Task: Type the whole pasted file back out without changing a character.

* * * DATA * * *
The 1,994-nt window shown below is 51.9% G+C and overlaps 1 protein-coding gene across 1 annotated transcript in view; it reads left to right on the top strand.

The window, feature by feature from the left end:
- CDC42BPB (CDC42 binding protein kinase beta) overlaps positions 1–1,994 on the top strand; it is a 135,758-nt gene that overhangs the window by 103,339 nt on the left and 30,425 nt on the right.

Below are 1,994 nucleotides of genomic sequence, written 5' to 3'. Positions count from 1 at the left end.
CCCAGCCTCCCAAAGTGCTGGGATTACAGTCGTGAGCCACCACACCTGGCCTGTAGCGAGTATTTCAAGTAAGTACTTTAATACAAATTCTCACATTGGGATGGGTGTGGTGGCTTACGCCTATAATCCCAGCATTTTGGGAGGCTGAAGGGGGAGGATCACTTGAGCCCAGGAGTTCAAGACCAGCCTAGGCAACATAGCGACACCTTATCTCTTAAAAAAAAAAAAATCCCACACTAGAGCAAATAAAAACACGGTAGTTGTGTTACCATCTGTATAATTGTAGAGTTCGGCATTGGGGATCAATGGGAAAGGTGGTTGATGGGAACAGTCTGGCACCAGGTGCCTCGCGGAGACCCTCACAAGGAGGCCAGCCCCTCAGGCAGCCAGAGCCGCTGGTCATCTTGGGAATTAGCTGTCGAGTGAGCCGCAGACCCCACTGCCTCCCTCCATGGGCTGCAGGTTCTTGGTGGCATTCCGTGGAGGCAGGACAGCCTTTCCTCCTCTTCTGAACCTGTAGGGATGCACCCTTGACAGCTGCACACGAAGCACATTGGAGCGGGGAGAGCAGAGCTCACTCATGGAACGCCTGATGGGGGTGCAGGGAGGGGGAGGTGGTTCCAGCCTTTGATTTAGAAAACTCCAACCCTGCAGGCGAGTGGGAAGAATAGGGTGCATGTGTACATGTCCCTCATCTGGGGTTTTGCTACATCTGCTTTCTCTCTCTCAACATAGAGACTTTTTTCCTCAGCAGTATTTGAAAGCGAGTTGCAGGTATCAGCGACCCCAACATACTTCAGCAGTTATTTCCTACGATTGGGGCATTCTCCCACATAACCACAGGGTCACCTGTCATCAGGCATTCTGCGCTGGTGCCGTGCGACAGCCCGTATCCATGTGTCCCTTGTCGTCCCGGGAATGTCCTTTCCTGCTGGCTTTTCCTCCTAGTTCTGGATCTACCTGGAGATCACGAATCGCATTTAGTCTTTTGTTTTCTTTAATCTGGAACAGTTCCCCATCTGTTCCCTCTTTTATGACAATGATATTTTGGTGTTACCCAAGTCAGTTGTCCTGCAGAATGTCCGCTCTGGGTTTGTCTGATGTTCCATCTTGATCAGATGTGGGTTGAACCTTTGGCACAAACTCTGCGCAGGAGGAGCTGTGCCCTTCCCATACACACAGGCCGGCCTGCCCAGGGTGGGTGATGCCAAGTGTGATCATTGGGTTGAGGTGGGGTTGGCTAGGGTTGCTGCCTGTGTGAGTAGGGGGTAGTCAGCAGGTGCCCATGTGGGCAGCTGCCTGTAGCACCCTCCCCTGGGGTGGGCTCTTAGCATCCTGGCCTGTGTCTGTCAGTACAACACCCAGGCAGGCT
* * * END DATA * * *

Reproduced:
The 1,994-nt window shown below is 51.9% G+C and overlaps 1 protein-coding gene across 1 annotated transcript in view; it reads left to right on the top strand.

The window, feature by feature from the left end:
- CDC42BPB (CDC42 binding protein kinase beta) overlaps positions 1–1,994 on the top strand; it is a 135,758-nt gene that overhangs the window by 103,339 nt on the left and 30,425 nt on the right.

Below are 1,994 nucleotides of genomic sequence, written 5' to 3'. Positions count from 1 at the left end.
CCCAGCCTCCCAAAGTGCTGGGATTACAGTCGTGAGCCACCACACCTGGCCTGTAGCGAGTATTTCAAGTAAGTACTTTAATACAAATTCTCACATTGGGATGGGTGTGGTGGCTTACGCCTATAATCCCAGCATTTTGGGAGGCTGAAGGGGGAGGATCACTTGAGCCCAGGAGTTCAAGACCAGCCTAGGCAACATAGCGACACCTTATCTCTTAAAAAAAAAAAAATCCCACACTAGAGCAAATAAAAACACGGTAGTTGTGTTACCATCTGTATAATTGTAGAGTTCGGCATTGGGGATCAATGGGAAAGGTGGTTGATGGGAACAGTCTGGCACCAGGTGCCTCGCGGAGACCCTCACAAGGAGGCCAGCCCCTCAGGCAGCCAGAGCCGCTGGTCATCTTGGGAATTAGCTGTCGAGTGAGCCGCAGACCCCACTGCCTCCCTCCATGGGCTGCAGGTTCTTGGTGGCATTCCGTGGAGGCAGGACAGCCTTTCCTCCTCTTCTGAACCTGTAGGGATGCACCCTTGACAGCTGCACACGAAGCACATTGGAGCGGGGAGAGCAGAGCTCACTCATGGAACGCCTGATGGGGGTGCAGGGAGGGGGAGGTGGTTCCAGCCTTTGATTTAGAAAACTCCAACCCTGCAGGCGAGTGGGAAGAATAGGGTGCATGTGTACATGTCCCTCATCTGGGGTTTTGCTACATCTGCTTTCTCTCTCTCAACATAGAGACTTTTTTCCTCAGCAGTATTTGAAAGCGAGTTGCAGGTATCAGCGACCCCAACATACTTCAGCAGTTATTTCCTACGATTGGGGCATTCTCCCACATAACCACAGGGTCACCTGTCATCAGGCATTCTGCGCTGGTGCCGTGCGACAGCCCGTATCCATGTGTCCCTTGTCGTCCCGGGAATGTCCTTTCCTGCTGGCTTTTCCTCCTAGTTCTGGATCTACCTGGAGATCACGAATCGCATTTAGTCTTTTGTTTTCTTTAATCTGGAACAGTTCCCCATCTGTTCCCTCTTTTATGACAATGATATTTTGGTGTTACCCAAGTCAGTTGTCCTGCAGAATGTCCGCTCTGGGTTTGTCTGATGTTCCATCTTGATCAGATGTGGGTTGAACCTTTGGCACAAACTCTGCGCAGGAGGAGCTGTGCCCTTCCCATACACACAGGCCGGCCTGCCCAGGGTGGGTGATGCCAAGTGTGATCATTGGGTTGAGGTGGGGTTGGCTAGGGTTGCTGCCTGTGTGAGTAGGGGGTAGTCAGCAGGTGCCCATGTGGGCAGCTGCCTGTAGCACCCTCCCCTGGGGTGGGCTCTTAGCATCCTGGCCTGTGTCTGTCAGTACAACACCCAGGCAGGCT